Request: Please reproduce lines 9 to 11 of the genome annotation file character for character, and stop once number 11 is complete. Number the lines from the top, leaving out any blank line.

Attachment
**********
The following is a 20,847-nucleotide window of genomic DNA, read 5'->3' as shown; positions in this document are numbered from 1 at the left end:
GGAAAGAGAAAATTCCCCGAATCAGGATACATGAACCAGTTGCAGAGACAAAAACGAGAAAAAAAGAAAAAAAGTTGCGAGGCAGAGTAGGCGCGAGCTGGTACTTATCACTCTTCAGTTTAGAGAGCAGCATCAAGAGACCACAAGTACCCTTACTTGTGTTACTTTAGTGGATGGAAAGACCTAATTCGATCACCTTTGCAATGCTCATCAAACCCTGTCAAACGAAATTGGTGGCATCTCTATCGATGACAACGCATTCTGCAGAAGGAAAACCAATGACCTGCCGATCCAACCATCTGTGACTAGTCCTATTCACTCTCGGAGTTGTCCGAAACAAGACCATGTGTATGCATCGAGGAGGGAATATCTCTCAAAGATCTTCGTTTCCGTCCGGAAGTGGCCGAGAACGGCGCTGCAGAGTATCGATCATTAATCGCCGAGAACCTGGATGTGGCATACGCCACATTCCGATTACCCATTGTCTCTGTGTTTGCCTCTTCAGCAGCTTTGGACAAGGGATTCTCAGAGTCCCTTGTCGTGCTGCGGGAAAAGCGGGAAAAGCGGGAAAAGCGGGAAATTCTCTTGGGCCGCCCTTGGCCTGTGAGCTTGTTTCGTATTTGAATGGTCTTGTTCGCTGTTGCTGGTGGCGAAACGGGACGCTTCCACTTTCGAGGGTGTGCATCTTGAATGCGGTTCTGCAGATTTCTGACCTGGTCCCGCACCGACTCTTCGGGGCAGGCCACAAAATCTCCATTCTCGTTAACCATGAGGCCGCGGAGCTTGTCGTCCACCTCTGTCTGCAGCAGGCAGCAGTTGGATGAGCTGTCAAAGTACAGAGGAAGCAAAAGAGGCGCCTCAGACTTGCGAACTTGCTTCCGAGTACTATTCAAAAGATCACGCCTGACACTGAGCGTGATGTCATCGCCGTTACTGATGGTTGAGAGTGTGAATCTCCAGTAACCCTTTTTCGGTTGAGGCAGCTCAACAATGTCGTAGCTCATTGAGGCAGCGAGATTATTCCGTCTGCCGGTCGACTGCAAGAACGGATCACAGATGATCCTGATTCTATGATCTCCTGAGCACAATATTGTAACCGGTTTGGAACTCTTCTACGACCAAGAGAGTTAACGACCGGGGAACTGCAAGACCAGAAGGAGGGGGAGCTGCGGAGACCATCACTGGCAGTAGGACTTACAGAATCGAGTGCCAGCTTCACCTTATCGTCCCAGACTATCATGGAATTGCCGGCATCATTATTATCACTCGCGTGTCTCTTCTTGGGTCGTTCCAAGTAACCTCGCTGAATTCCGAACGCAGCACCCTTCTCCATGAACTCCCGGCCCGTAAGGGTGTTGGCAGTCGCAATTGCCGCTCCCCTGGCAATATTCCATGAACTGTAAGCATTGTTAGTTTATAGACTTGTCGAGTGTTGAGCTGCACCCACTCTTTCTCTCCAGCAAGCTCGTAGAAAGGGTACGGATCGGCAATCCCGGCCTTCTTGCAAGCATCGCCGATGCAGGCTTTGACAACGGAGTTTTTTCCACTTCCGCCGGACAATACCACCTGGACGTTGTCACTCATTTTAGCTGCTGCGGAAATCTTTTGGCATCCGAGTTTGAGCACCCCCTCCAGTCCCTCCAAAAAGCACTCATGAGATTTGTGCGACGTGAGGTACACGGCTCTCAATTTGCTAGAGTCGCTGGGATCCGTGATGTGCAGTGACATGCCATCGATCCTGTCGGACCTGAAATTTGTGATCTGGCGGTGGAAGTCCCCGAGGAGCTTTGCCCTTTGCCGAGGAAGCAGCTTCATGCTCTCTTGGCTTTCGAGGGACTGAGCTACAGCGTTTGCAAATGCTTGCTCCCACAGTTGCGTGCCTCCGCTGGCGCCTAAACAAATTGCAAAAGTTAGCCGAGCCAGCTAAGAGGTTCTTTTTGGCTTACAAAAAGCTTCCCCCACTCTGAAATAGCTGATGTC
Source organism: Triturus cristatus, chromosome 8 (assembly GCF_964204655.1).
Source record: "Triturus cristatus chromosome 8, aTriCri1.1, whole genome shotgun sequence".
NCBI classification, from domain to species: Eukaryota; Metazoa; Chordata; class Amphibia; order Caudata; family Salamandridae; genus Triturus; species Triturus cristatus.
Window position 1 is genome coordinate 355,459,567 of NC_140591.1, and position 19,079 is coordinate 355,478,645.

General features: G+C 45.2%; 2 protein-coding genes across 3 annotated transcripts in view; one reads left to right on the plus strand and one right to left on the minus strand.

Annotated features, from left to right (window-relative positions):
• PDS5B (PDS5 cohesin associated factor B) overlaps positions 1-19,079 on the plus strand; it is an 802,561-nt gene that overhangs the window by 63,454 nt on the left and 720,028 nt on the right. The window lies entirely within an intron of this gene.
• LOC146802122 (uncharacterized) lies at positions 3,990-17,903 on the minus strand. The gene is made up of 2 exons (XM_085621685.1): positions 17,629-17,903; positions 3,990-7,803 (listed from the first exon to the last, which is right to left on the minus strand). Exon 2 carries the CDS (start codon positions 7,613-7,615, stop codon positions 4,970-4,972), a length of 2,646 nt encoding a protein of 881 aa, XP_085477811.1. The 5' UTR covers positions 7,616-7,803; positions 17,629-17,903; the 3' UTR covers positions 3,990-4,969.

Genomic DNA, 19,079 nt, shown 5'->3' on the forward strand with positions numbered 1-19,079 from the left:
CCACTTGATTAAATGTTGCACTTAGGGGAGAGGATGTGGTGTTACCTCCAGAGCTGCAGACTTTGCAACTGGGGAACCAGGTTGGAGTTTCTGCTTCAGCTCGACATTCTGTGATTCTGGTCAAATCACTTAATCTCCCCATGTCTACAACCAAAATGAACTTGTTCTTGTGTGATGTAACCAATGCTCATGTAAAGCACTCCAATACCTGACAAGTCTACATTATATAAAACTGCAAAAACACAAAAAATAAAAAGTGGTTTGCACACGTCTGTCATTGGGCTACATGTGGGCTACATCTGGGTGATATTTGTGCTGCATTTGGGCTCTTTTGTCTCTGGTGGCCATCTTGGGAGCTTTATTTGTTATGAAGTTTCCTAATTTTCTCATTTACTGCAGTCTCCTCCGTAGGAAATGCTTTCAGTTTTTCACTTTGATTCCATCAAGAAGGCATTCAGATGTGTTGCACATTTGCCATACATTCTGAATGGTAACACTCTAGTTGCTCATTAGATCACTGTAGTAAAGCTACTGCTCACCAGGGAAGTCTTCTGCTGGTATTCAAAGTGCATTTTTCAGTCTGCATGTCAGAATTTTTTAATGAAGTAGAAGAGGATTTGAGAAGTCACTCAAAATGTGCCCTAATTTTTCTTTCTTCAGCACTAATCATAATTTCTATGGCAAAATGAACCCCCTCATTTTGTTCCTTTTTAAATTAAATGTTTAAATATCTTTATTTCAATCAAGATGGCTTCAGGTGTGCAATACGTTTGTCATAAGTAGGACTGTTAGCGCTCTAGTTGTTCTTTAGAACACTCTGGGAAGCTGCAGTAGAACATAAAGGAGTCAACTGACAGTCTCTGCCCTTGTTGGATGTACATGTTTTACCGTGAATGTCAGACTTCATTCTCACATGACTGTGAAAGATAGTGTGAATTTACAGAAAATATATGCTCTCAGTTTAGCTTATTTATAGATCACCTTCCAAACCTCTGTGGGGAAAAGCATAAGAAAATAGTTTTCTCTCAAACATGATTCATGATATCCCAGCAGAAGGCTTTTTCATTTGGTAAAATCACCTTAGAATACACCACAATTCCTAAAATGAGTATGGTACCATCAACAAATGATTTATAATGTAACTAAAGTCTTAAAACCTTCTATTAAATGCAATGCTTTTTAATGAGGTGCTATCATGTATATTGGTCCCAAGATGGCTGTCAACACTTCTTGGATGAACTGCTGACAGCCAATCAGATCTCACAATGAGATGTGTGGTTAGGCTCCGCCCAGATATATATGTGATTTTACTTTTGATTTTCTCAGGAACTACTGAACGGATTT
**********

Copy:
• PDS5B (PDS5 cohesin associated factor B) overlaps positions 1-19,079 on the plus strand; it is an 802,561-nt gene that overhangs the window by 63,454 nt on the left and 720,028 nt on the right. The window lies entirely within an intron of this gene.
• LOC146802122 (uncharacterized) lies at positions 3,990-17,903 on the minus strand. The gene is made up of 2 exons (XM_085621685.1): positions 17,629-17,903; positions 3,990-7,803 (listed from the first exon to the last, which is right to left on the minus strand). Exon 2 carries the CDS (start codon positions 7,613-7,615, stop codon positions 4,970-4,972), a length of 2,646 nt encoding a protein of 881 aa, XP_085477811.1. The 5' UTR covers positions 7,616-7,803; positions 17,629-17,903; the 3' UTR covers positions 3,990-4,969.

Genomic DNA, 19,079 nt, shown 5'->3' on the forward strand with positions numbered 1-19,079 from the left: